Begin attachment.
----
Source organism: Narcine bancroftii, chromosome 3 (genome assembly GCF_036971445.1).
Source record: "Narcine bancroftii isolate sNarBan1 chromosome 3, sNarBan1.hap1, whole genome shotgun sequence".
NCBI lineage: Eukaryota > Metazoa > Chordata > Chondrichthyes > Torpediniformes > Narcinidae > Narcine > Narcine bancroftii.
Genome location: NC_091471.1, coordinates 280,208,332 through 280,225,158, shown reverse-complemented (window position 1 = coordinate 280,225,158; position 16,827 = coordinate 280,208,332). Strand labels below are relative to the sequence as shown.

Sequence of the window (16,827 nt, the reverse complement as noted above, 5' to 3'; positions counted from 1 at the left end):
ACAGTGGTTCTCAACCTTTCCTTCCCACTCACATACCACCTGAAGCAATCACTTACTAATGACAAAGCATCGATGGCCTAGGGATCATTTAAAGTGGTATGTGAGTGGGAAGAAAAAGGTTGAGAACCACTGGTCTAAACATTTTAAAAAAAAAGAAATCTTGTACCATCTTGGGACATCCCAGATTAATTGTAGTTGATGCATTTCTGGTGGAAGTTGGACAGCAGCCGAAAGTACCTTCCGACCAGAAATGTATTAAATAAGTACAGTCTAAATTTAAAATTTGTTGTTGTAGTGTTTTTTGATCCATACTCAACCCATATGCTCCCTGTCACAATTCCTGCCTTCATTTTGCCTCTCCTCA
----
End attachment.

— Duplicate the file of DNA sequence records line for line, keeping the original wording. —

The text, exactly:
Source organism: Narcine bancroftii, chromosome 3 (genome assembly GCF_036971445.1).
Source record: "Narcine bancroftii isolate sNarBan1 chromosome 3, sNarBan1.hap1, whole genome shotgun sequence".
NCBI lineage: Eukaryota > Metazoa > Chordata > Chondrichthyes > Torpediniformes > Narcinidae > Narcine > Narcine bancroftii.
Genome location: NC_091471.1, coordinates 280,208,332 through 280,225,158, shown reverse-complemented (window position 1 = coordinate 280,225,158; position 16,827 = coordinate 280,208,332). Strand labels below are relative to the sequence as shown.

Sequence of the window (16,827 nt, the reverse complement as noted above, 5' to 3'; positions counted from 1 at the left end):
ACAGTGGTTCTCAACCTTTCCTTCCCACTCACATACCACCTGAAGCAATCACTTACTAATGACAAAGCATCGATGGCCTAGGGATCATTTAAAGTGGTATGTGAGTGGGAAGAAAAAGGTTGAGAACCACTGGTCTAAACATTTTAAAAAAAAAGAAATCTTGTACCATCTTGGGACATCCCAGATTAATTGTAGTTGATGCATTTCTGGTGGAAGTTGGACAGCAGCCGAAAGTACCTTCCGACCAGAAATGTATTAAATAAGTACAGTCTAAATTTAAAATTTGTTGTTGTAGTGTTTTTTGATCCATACTCAACCCATATGCTCCCTGTCACAATTCCTGCCTTCATTTTGCCTCTCCTCA